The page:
* Exxon selling 25 pct to PetroChina, 10 pct to Pertamina - Iraqi oil minister
* Deal maybe done after two to three weeks - minister
NEW DELHI, Aug 23 (Reuters) - Exxon Mobil is selling over half of its 60 percent holding in Iraq’s West Qurna-1 oilfield project to China’s biggest energy firm PetroChina and Indonesia’s Pertamina, Iraq’s oil minister confirmed on Friday.
“25 percent (stake) to PetroChina and 10 percent to Pertamina,” Abdul Kareem Luaibi told Reuters on the sidelines of a ministerial meeting here.
Company and industry sources said on Thursday that China and Indonesia were set to join Exxon Mobil’s $50 billion project to develop the field.
U.S. oil major Exxon Mobil is the operator of the giant oilfield and last year had offered to sell its entire stake after a dispute with Baghdad over contracts it signed with autonomous Kurdistan, deals which the central government rejects as illegal.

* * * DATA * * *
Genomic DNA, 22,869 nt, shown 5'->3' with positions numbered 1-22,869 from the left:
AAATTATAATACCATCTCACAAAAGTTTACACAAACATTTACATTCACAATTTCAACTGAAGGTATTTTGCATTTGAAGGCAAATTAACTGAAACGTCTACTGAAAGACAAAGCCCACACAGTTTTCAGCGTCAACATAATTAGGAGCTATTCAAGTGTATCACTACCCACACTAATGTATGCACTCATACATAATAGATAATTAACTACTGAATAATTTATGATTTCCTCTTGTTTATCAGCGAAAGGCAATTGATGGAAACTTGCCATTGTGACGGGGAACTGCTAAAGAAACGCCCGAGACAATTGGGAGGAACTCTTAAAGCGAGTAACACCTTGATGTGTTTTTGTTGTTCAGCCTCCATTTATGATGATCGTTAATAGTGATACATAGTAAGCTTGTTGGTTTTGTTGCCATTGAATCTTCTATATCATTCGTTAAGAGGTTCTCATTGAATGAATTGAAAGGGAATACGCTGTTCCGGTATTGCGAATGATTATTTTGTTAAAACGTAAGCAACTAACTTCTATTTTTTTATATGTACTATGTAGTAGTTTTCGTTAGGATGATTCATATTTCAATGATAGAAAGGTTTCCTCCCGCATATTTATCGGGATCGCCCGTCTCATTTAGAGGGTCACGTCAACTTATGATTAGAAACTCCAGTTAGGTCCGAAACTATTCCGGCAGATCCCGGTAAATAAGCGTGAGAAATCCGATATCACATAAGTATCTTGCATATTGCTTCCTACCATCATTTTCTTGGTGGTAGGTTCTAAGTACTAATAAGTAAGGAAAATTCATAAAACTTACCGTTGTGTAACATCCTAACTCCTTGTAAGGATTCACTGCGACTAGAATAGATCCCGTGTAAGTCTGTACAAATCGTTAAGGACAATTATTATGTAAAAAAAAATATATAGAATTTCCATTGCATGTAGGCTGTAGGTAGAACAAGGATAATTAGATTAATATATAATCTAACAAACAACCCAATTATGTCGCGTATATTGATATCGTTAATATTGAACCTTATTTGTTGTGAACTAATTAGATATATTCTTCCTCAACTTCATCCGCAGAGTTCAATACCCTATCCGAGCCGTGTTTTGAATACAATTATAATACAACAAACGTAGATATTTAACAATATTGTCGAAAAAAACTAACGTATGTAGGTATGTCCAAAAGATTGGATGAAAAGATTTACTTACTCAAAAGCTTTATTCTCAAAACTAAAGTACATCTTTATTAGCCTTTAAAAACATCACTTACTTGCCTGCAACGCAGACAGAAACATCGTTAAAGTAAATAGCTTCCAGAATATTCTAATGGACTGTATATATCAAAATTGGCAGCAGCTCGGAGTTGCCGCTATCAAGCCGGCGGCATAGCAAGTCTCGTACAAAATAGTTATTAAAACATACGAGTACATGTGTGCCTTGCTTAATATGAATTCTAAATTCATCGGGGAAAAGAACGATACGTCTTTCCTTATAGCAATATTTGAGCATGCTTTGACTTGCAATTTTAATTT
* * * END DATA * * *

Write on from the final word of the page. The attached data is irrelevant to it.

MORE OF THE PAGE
It later committed to further investment at the field - now pumping just under 500,000 barrels a day - and stepped back from making a full exit.
Luaibi added that the deal would be done “maybe after two to three weeks”.
PetroChina could not immediately be reached for comment. The company had confirmed it was in talks for a stake in West Qurna-1 at its interim results briefing this week.
Indonesia’s chief economic minister Hatta Rajasa said in March that Pertamina was negotiating a 10 to 20 percent stake.
Industry sources say for Exxon, a final agreement is contingent on getting better terms for its technical service contract at West Qurna-1. Baghdad has offered to sweeten the deal, the sources say, though there are no details.
Tough terms and slim margins on Iraq’s service fee contracts are drawbacks to investment in southern Iraq and hopes are that the terms can be moulded closer to the Kurdish production-sharing contract.